Nelson Pereira dos Santos (89) Brazilian director instrumental in elevating the cinema of his country, often despite government repression and lack of financial support. Pereira dos Santos, who began making feature films in the ‘50s, was among the founders of the Cinema Novo movement, which sought to transform Brazil’s filmmaking from low comedies and Hollywood imitations to something that reflected the realities of Brazilian life. His first major film, Rio 40 Graus (Rio 40 Degrees, also sometimes translated as Rio 100 Degrees), released in 1955, told the story of three boys who sell peanuts to survive, and emphasized the problem of poverty. Pereira dos Santos died of pneumonia in Rio de Janeiro, Brazil on April 21, 2018.

Bruno Sammartino (82) professional wrestling’s ultimate good guy. The son of Italian immigrants, Sammartino fled the Nazis as a child and built a career beating a string of bad guys that thrilled fans and made him reign as the conscientious champ for more than 10 years. Before the flash of The Hulkster, the electricity of The Rock, and the foul-mouth of Stone Cold, all Sammartino required to become wrestling’s biggest box office draw was a pair of tights, boots, and an honest promo that made fans believe in the most illegitimate of sports. He had been hospitalized for two months when he died in Pittsburgh, Pennsylvania on April 18, 2018.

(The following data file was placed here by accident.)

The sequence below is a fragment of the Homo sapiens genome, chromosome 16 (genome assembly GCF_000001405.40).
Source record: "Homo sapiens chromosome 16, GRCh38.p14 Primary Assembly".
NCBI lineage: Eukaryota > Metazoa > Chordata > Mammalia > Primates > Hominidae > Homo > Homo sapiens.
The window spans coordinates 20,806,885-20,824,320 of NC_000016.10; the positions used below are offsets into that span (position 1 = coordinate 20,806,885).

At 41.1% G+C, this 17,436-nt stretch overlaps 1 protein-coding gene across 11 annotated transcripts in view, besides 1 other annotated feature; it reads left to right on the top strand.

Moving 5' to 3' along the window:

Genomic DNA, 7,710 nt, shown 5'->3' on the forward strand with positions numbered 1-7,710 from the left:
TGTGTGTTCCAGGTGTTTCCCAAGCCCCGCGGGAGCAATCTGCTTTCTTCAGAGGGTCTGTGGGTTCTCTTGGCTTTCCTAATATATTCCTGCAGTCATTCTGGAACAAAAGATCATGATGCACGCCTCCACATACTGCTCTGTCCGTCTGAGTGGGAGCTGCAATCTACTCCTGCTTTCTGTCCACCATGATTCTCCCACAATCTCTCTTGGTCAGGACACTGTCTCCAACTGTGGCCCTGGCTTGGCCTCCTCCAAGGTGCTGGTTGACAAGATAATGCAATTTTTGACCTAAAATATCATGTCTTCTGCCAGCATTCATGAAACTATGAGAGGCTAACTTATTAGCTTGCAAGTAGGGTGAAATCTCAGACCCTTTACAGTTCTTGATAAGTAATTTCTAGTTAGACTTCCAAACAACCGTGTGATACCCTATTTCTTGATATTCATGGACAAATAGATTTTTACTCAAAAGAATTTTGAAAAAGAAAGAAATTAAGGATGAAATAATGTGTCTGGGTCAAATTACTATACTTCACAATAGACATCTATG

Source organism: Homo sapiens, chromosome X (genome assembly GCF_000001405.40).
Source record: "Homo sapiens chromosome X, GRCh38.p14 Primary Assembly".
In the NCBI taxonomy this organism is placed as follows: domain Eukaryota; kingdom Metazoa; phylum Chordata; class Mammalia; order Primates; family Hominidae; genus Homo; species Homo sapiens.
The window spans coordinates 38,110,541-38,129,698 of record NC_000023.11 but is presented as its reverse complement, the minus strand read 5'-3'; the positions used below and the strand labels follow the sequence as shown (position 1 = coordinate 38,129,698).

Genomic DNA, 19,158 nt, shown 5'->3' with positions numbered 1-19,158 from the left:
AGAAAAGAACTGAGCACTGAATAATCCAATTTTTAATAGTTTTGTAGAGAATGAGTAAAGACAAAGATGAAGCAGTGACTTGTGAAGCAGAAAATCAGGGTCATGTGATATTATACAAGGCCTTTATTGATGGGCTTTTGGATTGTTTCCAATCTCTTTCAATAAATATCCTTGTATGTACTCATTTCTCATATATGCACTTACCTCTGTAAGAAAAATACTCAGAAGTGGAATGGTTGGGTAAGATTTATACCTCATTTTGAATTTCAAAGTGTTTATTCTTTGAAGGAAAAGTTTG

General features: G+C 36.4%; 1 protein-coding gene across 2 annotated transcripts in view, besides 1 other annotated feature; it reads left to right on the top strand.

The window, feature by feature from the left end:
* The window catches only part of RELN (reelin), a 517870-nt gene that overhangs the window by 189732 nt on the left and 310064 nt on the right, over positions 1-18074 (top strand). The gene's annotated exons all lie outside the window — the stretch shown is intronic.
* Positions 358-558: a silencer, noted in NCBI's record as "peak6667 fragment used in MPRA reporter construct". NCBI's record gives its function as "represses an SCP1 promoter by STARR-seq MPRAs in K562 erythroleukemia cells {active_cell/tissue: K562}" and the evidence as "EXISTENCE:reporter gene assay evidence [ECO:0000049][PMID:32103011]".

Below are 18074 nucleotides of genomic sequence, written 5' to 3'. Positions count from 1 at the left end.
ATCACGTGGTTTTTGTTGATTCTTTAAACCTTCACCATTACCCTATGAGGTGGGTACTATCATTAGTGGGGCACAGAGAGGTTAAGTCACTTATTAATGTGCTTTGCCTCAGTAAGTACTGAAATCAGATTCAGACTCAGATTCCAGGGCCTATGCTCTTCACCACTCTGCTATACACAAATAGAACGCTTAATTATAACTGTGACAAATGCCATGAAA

Vittorio Taviani (88) Italian film director who with his younger brother Paolo (86) created masterpieces of the Italian cinema that claimed top honors at the Cannes and Berlin film festivals. The Taviani brothers were in their early 80s when they won the Golden Bear at the Berlin Film Festival in 2012 for the documentary Caesar Must Die, which showed inmates of a high-security prison staging the Shakespearean tragedy. Vittorio Taviani died in Rome, Italy on April 15, 2018.